UBS sees overheated Sydney's housing bubble risk

UBS sees overheated Sydney's housing bubble risk
UBS sees overheated Sydney's housing bubble risk

Sydney is at risk of a "housing bubble", according to a report from UBS Wealth Management.

The UBS Global Real Estate Bubble Index report analysed residential property prices in 18 cities around the world. 

UBS says Sydney's housing market has been overheating since the city became a target for foreign investors several years ago.

It had been the least risky city in Asia Pacific in 2012. 


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UBS sees overheated Sydney's housing bubble risk

"When combined with rigid supply and sustained demand from China, this has produced an ideal setting for excesses in house prices," the report said.

Sydney housing prices peaked in the second half of 2015 after an increase of 45% since mid-2012.

"Since then, prices have corrected by a low single-digit," it noted on Sydney.

"The Australian residential market is influenced by a rapidly growing foreign demand (in particular, Chinese), which has tripled in value over the last three years.

"Increasing supply and further tax measures to reduce foreign housing investments may end the price boom rather abruptly." 

The report noted the situation is fragile for the most overvalued housing markets.

A sharp increase in supply, higher interest rates or shifts in the international flow of capital could trigger a major price correction at any time, the report warned.

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UBS sees overheated Sydney's housing bubble risk

Vancouver tops the index in 2016.

"Bubble risk also seems eminent in London, Stockholm, Sydney, Munich and Hong Kong.

"Deviations from the long-term norm point to overvalued housing markets in San Francisco and Amsterdam.

"Valuations are also stretched, but to a lesser degree, in Zurich, Paris, Geneva, Tokyo and Frankfurt."

In contrast, Singapore, Boston, New York and Milan are fairly valued, while Chicago’s housing market remains undervalued relative to its own history.

While property overvaluations have become more pronounced in many major cities since 2011, according to the report, Vancouver faces the greatest risk of a housing bubble, while London is the riskiest city among the major financial centres. 

In contrast, New York, Hong Kong and Singapore prices have stagnated or decreased over the last year, according to the index.

The report noted 'bubble risk zones" where prices within that zone have increased by 50 per cent on average since 2011.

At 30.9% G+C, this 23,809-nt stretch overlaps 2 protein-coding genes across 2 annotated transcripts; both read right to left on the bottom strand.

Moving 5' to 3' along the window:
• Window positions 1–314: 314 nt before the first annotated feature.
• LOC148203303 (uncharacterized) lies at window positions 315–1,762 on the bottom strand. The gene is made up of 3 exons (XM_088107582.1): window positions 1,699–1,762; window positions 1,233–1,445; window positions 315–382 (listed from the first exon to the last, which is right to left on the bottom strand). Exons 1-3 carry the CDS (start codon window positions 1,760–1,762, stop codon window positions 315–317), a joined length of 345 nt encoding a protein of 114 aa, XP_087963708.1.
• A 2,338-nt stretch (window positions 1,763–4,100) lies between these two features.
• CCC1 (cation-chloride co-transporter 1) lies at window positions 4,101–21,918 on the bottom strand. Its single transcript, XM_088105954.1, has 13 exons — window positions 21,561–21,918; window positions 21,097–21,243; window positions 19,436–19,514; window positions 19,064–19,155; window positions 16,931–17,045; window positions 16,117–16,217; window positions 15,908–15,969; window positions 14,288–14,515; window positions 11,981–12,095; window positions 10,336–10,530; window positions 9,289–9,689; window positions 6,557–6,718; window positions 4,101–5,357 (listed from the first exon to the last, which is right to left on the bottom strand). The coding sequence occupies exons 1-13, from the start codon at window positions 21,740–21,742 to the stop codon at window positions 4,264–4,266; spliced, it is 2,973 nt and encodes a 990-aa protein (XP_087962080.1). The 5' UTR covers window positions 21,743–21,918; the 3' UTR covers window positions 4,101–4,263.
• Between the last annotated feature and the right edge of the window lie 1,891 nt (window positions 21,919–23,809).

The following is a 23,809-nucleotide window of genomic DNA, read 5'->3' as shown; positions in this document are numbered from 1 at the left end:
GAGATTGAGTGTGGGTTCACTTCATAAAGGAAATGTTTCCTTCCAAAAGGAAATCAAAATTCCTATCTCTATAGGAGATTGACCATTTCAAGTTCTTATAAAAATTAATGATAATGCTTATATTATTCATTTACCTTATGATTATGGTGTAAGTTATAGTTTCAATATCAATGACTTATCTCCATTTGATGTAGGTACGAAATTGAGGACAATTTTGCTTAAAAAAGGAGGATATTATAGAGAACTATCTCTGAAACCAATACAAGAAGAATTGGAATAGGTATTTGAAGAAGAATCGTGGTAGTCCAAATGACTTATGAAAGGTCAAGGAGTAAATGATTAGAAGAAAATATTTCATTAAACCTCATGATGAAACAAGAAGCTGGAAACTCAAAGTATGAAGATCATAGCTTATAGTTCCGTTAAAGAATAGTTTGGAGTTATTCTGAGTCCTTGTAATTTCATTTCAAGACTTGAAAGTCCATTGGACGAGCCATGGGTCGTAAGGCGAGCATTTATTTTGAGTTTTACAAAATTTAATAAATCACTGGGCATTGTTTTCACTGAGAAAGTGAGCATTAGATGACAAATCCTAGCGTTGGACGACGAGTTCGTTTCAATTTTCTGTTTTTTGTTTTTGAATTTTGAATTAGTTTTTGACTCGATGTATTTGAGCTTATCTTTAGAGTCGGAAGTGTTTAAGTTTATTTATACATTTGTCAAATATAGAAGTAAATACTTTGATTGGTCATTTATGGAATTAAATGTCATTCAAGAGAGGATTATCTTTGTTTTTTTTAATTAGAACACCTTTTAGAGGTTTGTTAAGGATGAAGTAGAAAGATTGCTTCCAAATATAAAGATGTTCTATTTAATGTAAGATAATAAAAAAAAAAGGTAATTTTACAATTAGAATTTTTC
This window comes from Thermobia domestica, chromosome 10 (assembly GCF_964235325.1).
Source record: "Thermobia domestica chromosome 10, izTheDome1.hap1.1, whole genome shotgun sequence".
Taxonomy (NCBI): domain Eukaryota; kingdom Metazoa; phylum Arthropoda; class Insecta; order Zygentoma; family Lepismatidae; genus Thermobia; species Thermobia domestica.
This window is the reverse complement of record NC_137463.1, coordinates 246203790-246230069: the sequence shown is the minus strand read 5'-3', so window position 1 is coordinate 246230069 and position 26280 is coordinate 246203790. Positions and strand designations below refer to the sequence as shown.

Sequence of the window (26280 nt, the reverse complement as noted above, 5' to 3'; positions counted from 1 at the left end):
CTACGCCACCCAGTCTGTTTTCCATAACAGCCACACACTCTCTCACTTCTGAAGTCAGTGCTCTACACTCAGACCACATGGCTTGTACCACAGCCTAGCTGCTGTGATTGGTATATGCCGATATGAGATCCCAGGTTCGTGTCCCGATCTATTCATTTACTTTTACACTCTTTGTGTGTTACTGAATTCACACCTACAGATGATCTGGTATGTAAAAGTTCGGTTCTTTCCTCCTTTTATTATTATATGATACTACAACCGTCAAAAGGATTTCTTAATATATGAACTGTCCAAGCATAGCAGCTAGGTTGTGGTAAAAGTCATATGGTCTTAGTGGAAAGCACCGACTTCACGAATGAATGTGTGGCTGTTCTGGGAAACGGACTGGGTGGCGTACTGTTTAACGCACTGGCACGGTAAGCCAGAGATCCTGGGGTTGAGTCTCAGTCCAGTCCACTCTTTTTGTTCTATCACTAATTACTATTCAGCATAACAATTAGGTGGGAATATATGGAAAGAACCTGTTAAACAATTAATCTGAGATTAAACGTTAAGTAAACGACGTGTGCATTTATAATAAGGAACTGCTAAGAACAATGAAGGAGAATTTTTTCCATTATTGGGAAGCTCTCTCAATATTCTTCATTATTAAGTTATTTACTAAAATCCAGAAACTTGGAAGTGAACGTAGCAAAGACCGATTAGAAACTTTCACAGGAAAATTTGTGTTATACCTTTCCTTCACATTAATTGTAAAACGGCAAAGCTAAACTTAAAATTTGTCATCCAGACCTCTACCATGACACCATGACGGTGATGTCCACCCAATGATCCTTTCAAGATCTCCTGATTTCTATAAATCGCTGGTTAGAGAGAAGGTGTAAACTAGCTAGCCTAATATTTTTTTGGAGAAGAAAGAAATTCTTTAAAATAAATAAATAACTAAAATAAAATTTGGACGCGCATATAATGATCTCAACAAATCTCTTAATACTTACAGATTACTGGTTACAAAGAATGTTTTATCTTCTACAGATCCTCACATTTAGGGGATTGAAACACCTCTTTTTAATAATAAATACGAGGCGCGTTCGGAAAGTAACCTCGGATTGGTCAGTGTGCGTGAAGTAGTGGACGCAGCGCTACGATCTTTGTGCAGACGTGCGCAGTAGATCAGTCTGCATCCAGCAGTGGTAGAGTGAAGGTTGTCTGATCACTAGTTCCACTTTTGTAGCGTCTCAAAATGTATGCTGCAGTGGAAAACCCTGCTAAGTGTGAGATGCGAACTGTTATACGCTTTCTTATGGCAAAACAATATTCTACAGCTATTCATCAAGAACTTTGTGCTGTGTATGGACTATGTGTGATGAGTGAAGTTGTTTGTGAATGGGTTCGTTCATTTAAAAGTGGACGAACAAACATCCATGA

"What these cities have in common are excessively low interest rates, which are not consistent with the robust performance of the real economy," the report stated.

"In a world in which more than a third of all government bonds offer negative yields, investing in tangible assets remains popular.

"So it is hardly any wonder that housing markets are again overheating, just a few years after the last major wave of global correction.

"We see a significant overvaluation of housing markets in some key financial centers.

"What these cities have in common are excessively low interest rates, which are not consistent with the robust performance of the real economy.

"This is illustrated by the Eurozone, where monetary policy cannot accommodate the macroeconomic differences between the countries.

"Yet other countries such as Australia, Canada and the UK are also keeping their interest rates artificially low.

"When combined with rigid supply as well as sustained demand from China, this has produced an ideal setting for excesses in house prices.

"Even in the cities with the clearest signs of a real estate bubble, it is not possible to predict exactly the timing and duration of a correction.

"The situation is nevertheless fragile for housing markets.

"A sharp increase in supply, higher interest rates or shifts in the international flow of capital could trigger a major price correction at any time."

It says the publication UBS Global Real Estate Bubble Index reveals the financial centers where the imbalances are most apparent, and the cities where house prices still have fair valuations overall. 

Tags: 
Sydney Housing Bubble

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